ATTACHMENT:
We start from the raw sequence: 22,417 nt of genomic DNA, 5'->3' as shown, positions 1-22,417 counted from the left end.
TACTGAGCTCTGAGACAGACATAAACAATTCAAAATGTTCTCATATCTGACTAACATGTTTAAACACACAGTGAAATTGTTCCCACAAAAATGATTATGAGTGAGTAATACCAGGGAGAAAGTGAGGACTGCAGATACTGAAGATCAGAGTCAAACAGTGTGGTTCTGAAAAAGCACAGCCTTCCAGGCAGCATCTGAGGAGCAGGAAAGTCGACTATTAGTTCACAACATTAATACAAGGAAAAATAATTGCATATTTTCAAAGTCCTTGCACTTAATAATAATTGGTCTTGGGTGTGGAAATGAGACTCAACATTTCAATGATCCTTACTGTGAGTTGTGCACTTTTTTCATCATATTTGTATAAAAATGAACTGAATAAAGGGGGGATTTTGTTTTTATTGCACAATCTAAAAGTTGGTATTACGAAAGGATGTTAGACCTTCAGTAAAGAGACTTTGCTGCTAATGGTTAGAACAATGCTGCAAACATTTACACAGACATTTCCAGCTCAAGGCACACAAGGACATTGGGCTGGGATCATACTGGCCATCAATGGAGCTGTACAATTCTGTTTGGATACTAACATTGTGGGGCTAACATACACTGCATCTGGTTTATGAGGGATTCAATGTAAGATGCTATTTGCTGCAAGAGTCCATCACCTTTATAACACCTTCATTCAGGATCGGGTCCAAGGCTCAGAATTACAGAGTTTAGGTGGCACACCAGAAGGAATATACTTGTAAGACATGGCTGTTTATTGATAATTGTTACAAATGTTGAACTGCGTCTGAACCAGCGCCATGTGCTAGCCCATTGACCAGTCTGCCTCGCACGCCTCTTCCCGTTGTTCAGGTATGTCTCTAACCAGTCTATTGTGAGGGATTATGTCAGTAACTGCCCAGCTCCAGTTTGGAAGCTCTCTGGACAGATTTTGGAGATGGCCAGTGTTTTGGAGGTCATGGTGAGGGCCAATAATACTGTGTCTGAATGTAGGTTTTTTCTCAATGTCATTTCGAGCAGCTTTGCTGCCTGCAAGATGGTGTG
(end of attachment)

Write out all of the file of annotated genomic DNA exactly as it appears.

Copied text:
We start from the raw sequence: 22,417 nt of genomic DNA, 5'->3' as shown, positions 1-22,417 counted from the left end.
TACTGAGCTCTGAGACAGACATAAACAATTCAAAATGTTCTCATATCTGACTAACATGTTTAAACACACAGTGAAATTGTTCCCACAAAAATGATTATGAGTGAGTAATACCAGGGAGAAAGTGAGGACTGCAGATACTGAAGATCAGAGTCAAACAGTGTGGTTCTGAAAAAGCACAGCCTTCCAGGCAGCATCTGAGGAGCAGGAAAGTCGACTATTAGTTCACAACATTAATACAAGGAAAAATAATTGCATATTTTCAAAGTCCTTGCACTTAATAATAATTGGTCTTGGGTGTGGAAATGAGACTCAACATTTCAATGATCCTTACTGTGAGTTGTGCACTTTTTTCATCATATTTGTATAAAAATGAACTGAATAAAGGGGGGATTTTGTTTTTATTGCACAATCTAAAAGTTGGTATTACGAAAGGATGTTAGACCTTCAGTAAAGAGACTTTGCTGCTAATGGTTAGAACAATGCTGCAAACATTTACACAGACATTTCCAGCTCAAGGCACACAAGGACATTGGGCTGGGATCATACTGGCCATCAATGGAGCTGTACAATTCTGTTTGGATACTAACATTGTGGGGCTAACATACACTGCATCTGGTTTATGAGGGATTCAATGTAAGATGCTATTTGCTGCAAGAGTCCATCACCTTTATAACACCTTCATTCAGGATCGGGTCCAAGGCTCAGAATTACAGAGTTTAGGTGGCACACCAGAAGGAATATACTTGTAAGACATGGCTGTTTATTGATAATTGTTACAAATGTTGAACTGCGTCTGAACCAGCGCCATGTGCTAGCCCATTGACCAGTCTGCCTCGCACGCCTCTTCCCGTTGTTCAGGTATGTCTCTAACCAGTCTATTGTGAGGGATTATGTCAGTAACTGCCCAGCTCCAGTTTGGAAGCTCTCTGGACAGATTTTGGAGATGGCCAGTGTTTTGGAGGTCATGGTGAGGGCCAATAATACTGTGTCTGAATGTAGGTTTTTTCTCAATGTCATTTCGAGCAGCTTTGCTGCCTGCAAGATGGTGTG